12:40 - 1:00 pmSaturday, September 17
LK 101
When is technology better than a human? Designing for honest disclosure, confidence, and action
LK 101
When is technology better than a human? Designing for honest disclosure, confidence, and action
Executive Director of Patient Engagement, Emmi
While clinicians and patients work to develop relationships during their usually too-brief encounters, a number of factors impede productive communication: power dynamics, impression management, feelings... Read more

Description

While clinicians and patients work to develop relationships during their usually too-brief encounters, a number of factors impede productive communication: power dynamics, impression management, feelings of shame, judgment and embarrassment, and challenging topics that can make both sides uncomfortable. Consider the interaction around planning for a life-limiting prognosis, discussing frightening risks of a procedure, encouraging someone to quit smoking, asking about depression or potential socio-economic challenges, or yes, a patient’s sex life.

Research shows people are less likely to express strong emotions in front of a clinician; they put on a good face and don’t want to be seen as weak, deeply upset, or unable to change. Stress also creates attentional narrowing, making it hard for people to focus, reason, and remember. And clinicians engage in impression management, too — wanting to be seen as intelligent, knowledgeable, and thoughtful.

Interestingly, research reveals we are more likely to honestly disclose information, including strong emotions, in a virtual setting. Even when we know our answers are ultimately going to a clinician or another human, we experience a sense of privacy. People say their responses seem to disappear into the computer.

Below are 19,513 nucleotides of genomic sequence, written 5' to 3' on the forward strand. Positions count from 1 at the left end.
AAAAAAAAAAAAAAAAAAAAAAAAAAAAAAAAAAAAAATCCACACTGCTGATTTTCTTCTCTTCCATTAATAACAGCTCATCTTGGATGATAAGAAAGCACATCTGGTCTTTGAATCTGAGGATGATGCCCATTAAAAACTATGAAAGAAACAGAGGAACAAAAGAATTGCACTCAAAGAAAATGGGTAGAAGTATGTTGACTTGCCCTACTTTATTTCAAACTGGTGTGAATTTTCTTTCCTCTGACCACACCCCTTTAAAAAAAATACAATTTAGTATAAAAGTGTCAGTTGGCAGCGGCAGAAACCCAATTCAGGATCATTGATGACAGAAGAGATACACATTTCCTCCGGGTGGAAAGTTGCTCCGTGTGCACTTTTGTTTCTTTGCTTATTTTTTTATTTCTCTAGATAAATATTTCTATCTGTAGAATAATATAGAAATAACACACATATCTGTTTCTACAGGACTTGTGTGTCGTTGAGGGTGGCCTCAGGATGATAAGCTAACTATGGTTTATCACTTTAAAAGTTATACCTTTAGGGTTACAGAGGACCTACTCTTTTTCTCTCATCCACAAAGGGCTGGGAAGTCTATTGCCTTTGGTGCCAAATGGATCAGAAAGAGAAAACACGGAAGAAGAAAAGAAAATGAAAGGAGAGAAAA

This session will look at how multimedia programs and interactive voice response (IVR) phone calls can leverage design to help address stress and strong emotions, and capitalize on the existing benefits of a virtual setting.

Hear how Voice User Interface (VUI) designers use A/B tests examine how subtle psycholinguistic changes and differences in appeals (like an appeal to altruism) can affect intention to get vaccinated or help people to report on sensitive topics like depression, self-harm or substance abuse. The design of these calls take advantage of intention and momentum to help people take action and schedule screenings for things like colorectal cancer or diabetes eye exams.

Likewise, multimedia designers work with patients and families to better design content that reduces anxiety about an upcoming procedure, or boosts confidence to make a smoking cessation attempt, or helps them make and act on a decision to fill out advance directives.

Moving beyond these one-time events, how can we design interactions that extend over time to guide people through transitions from hospital to home? Find out how series of IVR calls and multimedia programs are being designed to help people engage in their care, feel cared for, report key indicators, and experience better health.

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